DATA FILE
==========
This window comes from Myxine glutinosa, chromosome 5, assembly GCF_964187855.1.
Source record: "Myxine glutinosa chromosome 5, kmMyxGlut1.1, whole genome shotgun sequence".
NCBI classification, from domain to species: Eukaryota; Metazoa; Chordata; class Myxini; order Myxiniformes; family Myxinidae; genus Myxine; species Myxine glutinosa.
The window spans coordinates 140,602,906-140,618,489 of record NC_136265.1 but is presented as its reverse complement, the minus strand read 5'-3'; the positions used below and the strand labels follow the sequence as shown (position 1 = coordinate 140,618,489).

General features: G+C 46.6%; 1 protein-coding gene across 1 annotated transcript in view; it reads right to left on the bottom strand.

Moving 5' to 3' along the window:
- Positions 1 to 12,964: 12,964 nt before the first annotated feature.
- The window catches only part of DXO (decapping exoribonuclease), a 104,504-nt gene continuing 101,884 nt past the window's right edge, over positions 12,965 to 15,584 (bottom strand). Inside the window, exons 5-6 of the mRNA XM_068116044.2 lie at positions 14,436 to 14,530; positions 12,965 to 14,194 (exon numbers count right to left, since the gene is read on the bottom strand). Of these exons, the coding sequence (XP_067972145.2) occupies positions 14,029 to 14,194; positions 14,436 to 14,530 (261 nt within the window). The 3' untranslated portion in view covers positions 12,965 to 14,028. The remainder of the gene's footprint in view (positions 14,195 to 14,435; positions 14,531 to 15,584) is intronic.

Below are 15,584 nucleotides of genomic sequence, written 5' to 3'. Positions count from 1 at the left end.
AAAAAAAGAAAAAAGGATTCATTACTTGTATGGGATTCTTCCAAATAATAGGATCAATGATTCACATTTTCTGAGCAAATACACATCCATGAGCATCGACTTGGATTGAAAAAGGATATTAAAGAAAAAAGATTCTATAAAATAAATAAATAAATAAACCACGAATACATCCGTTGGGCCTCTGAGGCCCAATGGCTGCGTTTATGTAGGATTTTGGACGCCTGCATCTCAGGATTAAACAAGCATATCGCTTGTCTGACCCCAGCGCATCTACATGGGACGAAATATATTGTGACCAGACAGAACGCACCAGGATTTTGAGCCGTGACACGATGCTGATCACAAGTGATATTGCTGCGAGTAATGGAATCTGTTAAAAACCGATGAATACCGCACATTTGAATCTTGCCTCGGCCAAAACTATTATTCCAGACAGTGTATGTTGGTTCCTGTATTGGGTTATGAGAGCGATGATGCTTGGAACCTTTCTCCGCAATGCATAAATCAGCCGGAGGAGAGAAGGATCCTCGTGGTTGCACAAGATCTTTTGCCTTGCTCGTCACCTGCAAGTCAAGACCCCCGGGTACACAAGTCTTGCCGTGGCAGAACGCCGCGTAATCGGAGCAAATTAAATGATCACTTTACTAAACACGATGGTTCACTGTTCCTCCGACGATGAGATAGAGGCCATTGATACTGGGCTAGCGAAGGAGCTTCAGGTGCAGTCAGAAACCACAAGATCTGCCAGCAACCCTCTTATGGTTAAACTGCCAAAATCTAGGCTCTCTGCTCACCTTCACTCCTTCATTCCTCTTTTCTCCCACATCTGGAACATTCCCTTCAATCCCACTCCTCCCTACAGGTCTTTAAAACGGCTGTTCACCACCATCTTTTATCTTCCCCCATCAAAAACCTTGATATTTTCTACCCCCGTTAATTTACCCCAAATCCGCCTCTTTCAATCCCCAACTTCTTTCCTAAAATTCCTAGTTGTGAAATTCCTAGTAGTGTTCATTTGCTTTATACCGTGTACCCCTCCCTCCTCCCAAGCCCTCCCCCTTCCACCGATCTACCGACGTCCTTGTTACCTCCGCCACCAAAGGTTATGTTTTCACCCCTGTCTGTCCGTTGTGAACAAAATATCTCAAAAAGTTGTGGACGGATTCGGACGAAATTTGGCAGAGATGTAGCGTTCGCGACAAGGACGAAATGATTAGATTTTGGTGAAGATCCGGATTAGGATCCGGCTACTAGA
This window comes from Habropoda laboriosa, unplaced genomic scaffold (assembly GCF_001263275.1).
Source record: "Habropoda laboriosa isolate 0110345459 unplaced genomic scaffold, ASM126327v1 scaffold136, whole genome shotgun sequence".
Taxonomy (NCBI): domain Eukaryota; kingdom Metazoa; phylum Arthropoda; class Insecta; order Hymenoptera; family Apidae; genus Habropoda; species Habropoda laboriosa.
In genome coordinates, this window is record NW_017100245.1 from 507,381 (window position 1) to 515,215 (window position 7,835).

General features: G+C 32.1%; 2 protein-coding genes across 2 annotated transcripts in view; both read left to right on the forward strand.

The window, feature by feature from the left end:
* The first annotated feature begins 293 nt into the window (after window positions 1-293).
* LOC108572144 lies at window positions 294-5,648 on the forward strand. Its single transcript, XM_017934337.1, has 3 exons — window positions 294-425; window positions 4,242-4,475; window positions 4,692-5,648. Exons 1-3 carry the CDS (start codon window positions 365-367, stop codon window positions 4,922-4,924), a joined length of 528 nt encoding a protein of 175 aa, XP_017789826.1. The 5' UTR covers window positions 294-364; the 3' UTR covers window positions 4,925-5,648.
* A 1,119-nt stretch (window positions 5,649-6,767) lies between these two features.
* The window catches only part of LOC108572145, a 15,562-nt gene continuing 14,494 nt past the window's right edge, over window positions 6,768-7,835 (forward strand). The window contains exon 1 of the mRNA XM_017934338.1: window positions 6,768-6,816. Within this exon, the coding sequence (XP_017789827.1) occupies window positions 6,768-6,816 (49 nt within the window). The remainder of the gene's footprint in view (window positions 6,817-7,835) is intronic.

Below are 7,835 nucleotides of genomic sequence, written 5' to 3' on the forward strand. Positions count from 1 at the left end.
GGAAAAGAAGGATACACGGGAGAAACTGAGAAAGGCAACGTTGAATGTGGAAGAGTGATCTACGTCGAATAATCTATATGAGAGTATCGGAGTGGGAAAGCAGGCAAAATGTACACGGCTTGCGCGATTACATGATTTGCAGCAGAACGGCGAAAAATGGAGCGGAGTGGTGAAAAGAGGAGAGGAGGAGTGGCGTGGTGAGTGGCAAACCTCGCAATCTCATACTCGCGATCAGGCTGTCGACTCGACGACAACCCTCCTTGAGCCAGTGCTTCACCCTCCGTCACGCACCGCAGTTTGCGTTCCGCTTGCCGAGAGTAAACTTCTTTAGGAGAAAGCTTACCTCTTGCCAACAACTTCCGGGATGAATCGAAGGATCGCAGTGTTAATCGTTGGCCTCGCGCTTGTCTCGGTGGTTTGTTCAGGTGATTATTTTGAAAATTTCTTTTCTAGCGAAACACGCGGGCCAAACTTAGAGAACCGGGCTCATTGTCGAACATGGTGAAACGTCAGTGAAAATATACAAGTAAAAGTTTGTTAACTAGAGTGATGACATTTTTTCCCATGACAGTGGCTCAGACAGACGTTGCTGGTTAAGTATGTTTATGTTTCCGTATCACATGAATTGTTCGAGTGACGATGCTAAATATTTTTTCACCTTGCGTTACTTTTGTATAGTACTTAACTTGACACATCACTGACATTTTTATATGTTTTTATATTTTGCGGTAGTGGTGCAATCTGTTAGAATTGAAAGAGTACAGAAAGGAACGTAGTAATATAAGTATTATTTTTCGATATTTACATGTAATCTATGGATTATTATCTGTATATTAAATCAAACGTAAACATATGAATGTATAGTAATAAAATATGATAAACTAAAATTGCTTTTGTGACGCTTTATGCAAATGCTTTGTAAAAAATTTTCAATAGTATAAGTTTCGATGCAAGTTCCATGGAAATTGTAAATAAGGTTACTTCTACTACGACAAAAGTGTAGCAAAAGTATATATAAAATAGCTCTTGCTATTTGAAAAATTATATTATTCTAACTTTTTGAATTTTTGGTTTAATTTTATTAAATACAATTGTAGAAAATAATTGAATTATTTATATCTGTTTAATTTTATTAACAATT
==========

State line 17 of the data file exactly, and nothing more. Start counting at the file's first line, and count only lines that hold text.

* The first annotated feature begins 293 nt into the window (after window positions 1-293).